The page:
February 15, 2001, 10:59 AM — DEUTSCHE TELEKOM IS denying a report that its planned takeover of U.S. mobile telecommunications operator VoiceStream Wireless is to be delayed.
"That isn't so," said spokesman Hans Ehnert on Friday. "How can a deadline be postponed that never existed?"
Friday's The New York Times cited "executives close to the companies" as saying that the parties to the deal have quietly added a clause putting off the completion of the acquisition, which was originally expected by late April, until late May or early June. The delay, until after Deutsche Telekom's annual shareholder meeting in May, would spare the German corporation from paying hundreds of millions of dollars in cash dividends to VoiceStream shareholders.
But Ehnert insisted the merger is on schedule.
"We've signed a contract that we're working quickly to close," he said, adding that the companies had agreed that the closing would take place, assuming regulatory approval, after May 31. "We always said we expected approval in the first half of 2001, and then the closing can take place."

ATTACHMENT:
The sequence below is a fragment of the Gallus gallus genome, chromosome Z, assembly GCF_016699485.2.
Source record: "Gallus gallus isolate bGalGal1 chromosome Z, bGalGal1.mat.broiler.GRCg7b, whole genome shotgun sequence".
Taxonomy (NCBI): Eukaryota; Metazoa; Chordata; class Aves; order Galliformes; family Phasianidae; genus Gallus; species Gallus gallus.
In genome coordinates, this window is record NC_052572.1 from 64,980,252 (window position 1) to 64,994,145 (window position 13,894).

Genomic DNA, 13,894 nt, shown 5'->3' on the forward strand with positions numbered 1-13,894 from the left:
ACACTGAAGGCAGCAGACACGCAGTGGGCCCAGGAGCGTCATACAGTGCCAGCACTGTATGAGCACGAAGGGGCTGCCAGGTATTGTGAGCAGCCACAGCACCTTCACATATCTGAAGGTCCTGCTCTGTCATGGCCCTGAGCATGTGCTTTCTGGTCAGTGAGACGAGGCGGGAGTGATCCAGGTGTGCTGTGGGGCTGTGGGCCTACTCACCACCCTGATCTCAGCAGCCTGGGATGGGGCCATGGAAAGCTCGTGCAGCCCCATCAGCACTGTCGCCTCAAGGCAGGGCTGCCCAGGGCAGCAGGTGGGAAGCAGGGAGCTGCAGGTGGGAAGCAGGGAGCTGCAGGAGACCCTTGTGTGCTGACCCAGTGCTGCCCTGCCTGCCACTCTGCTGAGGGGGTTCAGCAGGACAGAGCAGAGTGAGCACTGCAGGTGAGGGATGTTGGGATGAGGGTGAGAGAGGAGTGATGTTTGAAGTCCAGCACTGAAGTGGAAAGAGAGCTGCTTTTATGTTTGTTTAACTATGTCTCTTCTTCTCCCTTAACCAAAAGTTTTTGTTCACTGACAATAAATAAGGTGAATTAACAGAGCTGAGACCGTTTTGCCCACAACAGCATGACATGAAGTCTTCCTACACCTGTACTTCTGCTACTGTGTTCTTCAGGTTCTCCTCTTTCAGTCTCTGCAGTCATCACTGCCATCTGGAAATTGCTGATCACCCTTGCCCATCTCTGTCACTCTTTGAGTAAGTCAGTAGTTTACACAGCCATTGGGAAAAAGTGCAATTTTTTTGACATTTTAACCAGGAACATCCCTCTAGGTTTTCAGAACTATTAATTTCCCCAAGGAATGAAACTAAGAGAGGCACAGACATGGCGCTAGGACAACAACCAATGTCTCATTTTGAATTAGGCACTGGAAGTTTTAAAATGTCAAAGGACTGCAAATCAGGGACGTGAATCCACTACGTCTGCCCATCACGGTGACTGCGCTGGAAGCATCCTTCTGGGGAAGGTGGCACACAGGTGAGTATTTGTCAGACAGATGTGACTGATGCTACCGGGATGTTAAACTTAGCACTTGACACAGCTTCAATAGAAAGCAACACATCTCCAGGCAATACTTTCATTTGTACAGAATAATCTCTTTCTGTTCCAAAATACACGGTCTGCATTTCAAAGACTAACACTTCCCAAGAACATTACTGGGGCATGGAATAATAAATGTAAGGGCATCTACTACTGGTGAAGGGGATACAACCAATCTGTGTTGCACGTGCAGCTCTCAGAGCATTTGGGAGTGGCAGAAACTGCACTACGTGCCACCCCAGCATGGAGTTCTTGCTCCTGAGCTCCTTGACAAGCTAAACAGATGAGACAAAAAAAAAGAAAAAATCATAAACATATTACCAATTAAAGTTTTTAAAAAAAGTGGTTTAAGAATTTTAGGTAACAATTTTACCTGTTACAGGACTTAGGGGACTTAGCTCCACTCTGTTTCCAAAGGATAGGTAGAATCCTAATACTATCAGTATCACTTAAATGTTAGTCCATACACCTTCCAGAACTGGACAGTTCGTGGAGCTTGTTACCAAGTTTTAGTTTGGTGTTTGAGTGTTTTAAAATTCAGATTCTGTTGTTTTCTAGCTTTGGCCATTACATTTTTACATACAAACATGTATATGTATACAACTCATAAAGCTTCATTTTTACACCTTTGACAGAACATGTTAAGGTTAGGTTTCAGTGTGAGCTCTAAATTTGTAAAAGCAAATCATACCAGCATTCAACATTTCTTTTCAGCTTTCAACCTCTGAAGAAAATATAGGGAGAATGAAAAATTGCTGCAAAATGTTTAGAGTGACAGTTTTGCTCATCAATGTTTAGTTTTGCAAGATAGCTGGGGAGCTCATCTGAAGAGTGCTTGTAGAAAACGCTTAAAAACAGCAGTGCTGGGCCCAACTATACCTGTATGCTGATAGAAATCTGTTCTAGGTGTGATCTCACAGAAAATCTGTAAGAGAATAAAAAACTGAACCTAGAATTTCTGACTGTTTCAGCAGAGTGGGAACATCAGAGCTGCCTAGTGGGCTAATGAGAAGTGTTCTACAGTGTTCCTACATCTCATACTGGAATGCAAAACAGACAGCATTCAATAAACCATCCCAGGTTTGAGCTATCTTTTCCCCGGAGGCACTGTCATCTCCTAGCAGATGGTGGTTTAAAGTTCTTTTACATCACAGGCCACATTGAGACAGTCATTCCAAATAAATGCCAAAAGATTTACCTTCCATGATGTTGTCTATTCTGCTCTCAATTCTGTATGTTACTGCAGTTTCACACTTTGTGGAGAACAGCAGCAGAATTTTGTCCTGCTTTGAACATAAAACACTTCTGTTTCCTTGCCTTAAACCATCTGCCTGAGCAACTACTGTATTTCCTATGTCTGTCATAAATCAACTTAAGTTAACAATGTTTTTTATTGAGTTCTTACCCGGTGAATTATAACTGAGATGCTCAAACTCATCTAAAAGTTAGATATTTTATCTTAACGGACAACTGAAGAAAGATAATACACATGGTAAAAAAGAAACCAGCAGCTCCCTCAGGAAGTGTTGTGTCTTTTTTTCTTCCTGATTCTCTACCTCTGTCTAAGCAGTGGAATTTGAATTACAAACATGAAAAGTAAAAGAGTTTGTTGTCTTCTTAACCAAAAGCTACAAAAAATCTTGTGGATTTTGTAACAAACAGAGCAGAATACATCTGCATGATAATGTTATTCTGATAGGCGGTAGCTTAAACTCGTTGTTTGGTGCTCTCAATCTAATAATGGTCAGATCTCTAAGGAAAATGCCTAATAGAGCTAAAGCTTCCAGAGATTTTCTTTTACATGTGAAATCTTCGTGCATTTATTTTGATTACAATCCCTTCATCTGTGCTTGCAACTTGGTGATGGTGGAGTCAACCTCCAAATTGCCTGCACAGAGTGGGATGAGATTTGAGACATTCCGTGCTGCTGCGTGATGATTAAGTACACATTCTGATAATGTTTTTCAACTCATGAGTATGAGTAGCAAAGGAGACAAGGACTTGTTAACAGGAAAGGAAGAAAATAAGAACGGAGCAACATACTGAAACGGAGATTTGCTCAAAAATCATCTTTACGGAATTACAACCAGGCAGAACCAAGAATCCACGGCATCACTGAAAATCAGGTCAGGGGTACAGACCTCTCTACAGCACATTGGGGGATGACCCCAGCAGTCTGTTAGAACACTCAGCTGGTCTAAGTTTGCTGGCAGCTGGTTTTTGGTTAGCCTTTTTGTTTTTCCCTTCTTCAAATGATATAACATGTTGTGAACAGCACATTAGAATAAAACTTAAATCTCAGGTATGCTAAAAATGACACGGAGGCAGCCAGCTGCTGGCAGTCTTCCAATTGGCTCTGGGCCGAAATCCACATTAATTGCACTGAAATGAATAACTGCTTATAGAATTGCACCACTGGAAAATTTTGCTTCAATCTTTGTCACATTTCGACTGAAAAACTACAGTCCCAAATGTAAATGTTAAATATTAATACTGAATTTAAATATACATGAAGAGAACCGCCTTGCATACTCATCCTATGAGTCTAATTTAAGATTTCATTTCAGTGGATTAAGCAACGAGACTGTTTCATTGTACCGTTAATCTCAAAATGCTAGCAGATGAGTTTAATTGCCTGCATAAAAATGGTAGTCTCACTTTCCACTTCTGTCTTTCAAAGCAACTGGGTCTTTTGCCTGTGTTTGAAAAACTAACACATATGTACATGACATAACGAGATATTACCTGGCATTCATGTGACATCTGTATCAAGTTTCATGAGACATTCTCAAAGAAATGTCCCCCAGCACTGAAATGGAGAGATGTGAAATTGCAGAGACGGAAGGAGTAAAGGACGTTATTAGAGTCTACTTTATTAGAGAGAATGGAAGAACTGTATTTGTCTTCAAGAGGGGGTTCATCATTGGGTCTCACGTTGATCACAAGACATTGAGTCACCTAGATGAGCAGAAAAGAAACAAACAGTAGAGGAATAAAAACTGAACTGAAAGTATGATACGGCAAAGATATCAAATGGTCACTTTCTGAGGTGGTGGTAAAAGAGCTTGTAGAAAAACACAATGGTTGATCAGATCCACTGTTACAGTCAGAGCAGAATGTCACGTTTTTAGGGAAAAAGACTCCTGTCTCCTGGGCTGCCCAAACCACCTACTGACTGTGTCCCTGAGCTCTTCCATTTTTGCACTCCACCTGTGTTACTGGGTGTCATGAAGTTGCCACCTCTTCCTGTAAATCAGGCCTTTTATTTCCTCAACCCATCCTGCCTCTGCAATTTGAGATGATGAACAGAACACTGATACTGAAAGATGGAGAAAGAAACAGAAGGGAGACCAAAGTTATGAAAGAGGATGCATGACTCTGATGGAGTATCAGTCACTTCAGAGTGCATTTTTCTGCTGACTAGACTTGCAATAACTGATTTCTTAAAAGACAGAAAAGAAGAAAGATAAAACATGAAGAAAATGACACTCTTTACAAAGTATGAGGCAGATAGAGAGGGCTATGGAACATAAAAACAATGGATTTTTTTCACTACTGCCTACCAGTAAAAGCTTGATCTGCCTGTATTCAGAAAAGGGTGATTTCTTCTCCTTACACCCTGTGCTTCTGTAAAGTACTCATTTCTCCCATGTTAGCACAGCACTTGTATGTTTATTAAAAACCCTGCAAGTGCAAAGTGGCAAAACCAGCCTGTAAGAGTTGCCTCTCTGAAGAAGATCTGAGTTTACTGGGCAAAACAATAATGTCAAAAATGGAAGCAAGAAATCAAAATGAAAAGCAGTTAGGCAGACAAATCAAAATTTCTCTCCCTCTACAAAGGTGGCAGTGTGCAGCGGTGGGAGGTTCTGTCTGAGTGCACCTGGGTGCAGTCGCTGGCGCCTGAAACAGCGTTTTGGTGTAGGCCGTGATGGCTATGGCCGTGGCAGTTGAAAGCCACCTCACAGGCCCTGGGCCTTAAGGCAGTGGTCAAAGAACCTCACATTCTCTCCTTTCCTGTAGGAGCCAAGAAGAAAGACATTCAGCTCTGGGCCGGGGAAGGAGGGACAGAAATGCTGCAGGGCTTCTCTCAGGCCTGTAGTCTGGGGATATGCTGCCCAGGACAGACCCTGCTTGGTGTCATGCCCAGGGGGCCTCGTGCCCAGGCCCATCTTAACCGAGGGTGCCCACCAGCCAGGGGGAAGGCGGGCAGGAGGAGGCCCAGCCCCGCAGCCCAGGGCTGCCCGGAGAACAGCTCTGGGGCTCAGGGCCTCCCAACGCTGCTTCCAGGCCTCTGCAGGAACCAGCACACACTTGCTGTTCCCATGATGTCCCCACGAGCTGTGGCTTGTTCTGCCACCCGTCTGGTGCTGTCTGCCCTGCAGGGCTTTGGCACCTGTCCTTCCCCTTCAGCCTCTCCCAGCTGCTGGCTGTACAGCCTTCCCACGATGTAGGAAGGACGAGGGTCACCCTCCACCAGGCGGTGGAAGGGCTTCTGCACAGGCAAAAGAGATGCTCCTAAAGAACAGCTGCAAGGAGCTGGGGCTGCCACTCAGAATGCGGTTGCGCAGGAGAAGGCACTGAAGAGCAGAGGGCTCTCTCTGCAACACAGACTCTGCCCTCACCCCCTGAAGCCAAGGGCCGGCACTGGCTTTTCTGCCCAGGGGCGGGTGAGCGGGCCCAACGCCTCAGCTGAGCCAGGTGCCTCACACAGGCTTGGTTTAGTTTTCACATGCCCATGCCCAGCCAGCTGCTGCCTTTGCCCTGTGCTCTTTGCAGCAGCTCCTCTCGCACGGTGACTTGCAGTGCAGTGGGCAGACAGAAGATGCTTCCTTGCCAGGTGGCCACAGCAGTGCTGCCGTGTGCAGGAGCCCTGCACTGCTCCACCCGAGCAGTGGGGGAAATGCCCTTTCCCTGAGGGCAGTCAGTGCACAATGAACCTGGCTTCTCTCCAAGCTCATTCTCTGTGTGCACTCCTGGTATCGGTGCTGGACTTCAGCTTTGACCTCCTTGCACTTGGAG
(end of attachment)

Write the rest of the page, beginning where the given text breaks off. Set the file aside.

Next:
The remaining regulatory obstacles to the merger are likely to be cleared soon, with approval from the U.S. Federal Communications Commission and Securities and Exchange Commission expected within weeks.
Ehnert confirmed the existence of a clause granting VoiceStream shareholders a dividend in the form of 0.0075 new VoiceStream shares for each share they already hold, in place of a cash dividend. VoiceStream stock will later be convertible into Deutsche Telekom stock, assuming the deal goes through.
The New York Times said the payout is worth about half the cash dividend that Deutsche Telekom shareholders will get, though still an unexpected windfall for investors in the U.S. company. But VoiceStream management and shareholders are worried that the value of Deutsche Telekom's stock might fall even further, the paper said.
The deal, announced last July, offered $30 and 3.2 Deutsche Telekom shares for each VoiceStream share -- for a total valued at the time at more than $50.7 billion. But with the decline in Deutsche Telekom's stock price, the deal is now worth less than $30 billion, the paper said.
"The deal has not been totally officially consummated, so DT [Deutsche Telekom] are in good rights not to pay dividends," said telecommunications analyst Bernd Ostergaard of Giga Information Group in Denmark. "Obviously DT is very worried about its ability to pay its commitments . . . in view of the fall in Orange valuations."
France Télécom announced Wednesday it would cut the initial public offering price of Orange, its mobile telecommunications subsidiary, by some 10 billion euros ($9.2 billion), raising the specter of continued deflating values in the telecommunications sector.